And, just in case you were worried, there is no indication that Narcos’ casting was based on illegal characteristics: Wagner Moura, the actor who portrays Escobar, isn’t Columbian, he’s Brazilian, and actually had to learn Spanish for the role.

Posted in Discrimination, Title VII | Leave a comment

2016 or 1984?

by Stefanie M. Renaud

Imagine a piece of technology, so small it could be mistaken for a credit card, that tracks every movement an employee makes, analyzes every conversation that employee has, and could tell an employer when that employee was in need of a day off.  What if that technology could identify patterns and traits that you could use to increase productivity by 23 percent?  Would employers want to use this technology?  Of course!  But what about the employees?  Isn’t using technology like this an invasion of their privacy?  We were shocked to learn, and we bet you are too, that because of the way this technology is currently being used, employers actually can monitor every word and movement an employee makes without running afoul of the law.

Boston-based company Humanyze recently made headlines when it announced the success it has had analyzing data collected by employee ID badges, developed at the Massachusetts Institute of Technology, that track employees’ movements and analyze their voices during conversations.  Contained within each badge are Bluetooth, radio frequency identification (“RFID”), and infrared technologies, as well as two microphones.

Each of these particular technologies has a different function and gives Humanyze different information that it can use to identify trends or patterns.  Bluetooth and RFID technology are used to monitor the employee’s physical movements and location within the office.  The microphones allow Humanyze to conduct real time analysis of the speaker’s voice, including the frequency of speaking and interrupting, and how the tone and pitch of the voice change, which can be indicator of stress, although the badge does not record the content of the employee’s conversations.  Finally, infrared technology monitors the wearer’s physiology for signs of stress.  Humanyze analyzes all of the collected data and identifies patterns or trends common to a specified group, such as top performers.  Humanyze then works with companies to explore these trends and use them to the business’ advantage.  For example, Humanyze helped Bank of America save millions of dollars by suggesting that they restructure employee breaks, which increased social interaction between employees and led to a 23% increase in employee productivity.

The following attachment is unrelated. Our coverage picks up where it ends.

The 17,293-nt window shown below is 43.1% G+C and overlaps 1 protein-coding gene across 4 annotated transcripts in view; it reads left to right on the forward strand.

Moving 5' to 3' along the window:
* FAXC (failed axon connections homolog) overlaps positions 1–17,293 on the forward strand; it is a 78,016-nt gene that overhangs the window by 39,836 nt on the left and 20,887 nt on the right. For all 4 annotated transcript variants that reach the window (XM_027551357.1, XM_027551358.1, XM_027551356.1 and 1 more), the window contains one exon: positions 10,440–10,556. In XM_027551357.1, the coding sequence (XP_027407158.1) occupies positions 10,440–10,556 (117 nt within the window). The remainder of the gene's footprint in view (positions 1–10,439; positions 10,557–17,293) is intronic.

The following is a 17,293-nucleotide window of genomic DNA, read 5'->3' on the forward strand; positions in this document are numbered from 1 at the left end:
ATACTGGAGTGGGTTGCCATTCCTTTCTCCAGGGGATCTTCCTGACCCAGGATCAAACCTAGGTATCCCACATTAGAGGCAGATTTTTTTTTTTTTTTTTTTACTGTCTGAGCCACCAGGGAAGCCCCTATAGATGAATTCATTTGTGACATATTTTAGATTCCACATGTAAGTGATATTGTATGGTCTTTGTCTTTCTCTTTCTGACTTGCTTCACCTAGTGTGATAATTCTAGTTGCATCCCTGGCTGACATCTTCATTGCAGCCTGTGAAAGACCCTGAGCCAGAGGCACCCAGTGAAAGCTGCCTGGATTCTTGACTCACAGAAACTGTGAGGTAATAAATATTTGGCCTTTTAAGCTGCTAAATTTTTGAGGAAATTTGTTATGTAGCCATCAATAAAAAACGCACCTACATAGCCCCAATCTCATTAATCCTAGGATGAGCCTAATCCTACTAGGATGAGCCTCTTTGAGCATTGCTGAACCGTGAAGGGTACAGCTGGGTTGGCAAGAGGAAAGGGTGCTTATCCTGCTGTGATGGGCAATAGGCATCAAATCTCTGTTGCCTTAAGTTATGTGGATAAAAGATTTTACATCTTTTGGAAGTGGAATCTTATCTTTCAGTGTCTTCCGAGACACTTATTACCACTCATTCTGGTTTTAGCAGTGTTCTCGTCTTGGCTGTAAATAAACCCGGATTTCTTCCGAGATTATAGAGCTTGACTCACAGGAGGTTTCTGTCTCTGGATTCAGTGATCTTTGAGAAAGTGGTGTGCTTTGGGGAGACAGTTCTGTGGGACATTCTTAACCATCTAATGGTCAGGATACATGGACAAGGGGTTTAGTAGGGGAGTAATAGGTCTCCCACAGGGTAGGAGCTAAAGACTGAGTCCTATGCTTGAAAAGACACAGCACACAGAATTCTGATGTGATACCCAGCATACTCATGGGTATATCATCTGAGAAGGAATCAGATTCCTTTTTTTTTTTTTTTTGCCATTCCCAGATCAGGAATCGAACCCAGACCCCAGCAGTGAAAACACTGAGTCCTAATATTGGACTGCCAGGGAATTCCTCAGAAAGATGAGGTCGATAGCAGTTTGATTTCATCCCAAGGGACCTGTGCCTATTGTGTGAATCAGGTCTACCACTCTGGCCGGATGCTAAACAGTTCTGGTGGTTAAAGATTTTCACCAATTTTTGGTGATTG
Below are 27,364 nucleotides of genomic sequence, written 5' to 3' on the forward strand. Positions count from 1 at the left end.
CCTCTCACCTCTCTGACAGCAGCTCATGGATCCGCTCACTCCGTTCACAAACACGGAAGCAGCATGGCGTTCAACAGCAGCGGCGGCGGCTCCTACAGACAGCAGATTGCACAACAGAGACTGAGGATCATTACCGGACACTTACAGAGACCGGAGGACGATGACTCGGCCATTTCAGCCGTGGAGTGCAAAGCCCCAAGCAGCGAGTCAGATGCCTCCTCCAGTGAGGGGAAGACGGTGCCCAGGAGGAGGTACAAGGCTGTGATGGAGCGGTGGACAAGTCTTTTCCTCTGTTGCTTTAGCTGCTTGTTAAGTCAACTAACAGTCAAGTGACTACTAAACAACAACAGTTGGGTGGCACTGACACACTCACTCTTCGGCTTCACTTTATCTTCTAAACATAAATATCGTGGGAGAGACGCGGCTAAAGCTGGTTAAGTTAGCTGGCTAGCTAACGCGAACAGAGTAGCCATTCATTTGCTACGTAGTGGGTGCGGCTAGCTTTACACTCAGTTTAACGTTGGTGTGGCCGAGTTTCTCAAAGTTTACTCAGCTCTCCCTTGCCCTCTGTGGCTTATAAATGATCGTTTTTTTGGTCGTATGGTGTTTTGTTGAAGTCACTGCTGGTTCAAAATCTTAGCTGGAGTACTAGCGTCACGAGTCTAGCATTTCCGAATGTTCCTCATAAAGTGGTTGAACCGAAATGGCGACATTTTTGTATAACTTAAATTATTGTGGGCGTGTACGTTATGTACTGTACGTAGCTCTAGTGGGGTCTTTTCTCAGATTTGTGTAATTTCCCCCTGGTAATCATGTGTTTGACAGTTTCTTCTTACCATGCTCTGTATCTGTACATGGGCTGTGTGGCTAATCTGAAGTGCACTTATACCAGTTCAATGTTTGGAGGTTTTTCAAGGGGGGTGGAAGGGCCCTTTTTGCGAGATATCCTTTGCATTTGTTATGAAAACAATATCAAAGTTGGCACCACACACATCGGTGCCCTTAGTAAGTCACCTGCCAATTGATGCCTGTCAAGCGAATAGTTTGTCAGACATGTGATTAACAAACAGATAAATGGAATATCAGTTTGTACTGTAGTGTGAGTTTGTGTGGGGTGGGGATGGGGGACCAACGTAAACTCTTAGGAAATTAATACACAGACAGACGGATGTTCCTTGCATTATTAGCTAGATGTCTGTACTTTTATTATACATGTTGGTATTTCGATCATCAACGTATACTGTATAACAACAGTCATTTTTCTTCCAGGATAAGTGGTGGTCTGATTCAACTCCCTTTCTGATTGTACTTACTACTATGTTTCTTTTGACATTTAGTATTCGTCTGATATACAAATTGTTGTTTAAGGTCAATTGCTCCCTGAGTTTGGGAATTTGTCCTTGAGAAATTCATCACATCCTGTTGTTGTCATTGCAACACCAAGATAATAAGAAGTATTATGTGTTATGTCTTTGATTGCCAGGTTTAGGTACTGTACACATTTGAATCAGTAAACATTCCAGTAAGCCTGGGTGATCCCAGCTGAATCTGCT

So, given how invasive this level of employee monitoring is, how could it not be an invasion of privacy?  First of all, this isn’t an invasion of privacy because Humanyze only gathers data from employees who voluntarily offer to be tracked.  Second, the individual’s data is their own; employers cannot see individual data and only receive information about aggregate data trends.  In Massachusetts, employees are protected by statute, Massachusetts Gen. L. Ch. 214, s. 1B, from “unreasonable, substantial, or serious interference” with their privacy.  However, in order to prove an invasion of privacy claim, the employee must show that the employer gathered and then disclosed information “of a highly personal or intimate nature.”  While it is arguable that the data collected by these badges could be deemed highly personal in nature, in this case it’s Humanyze, and not the employee’s employer, who collects and analyzes the information.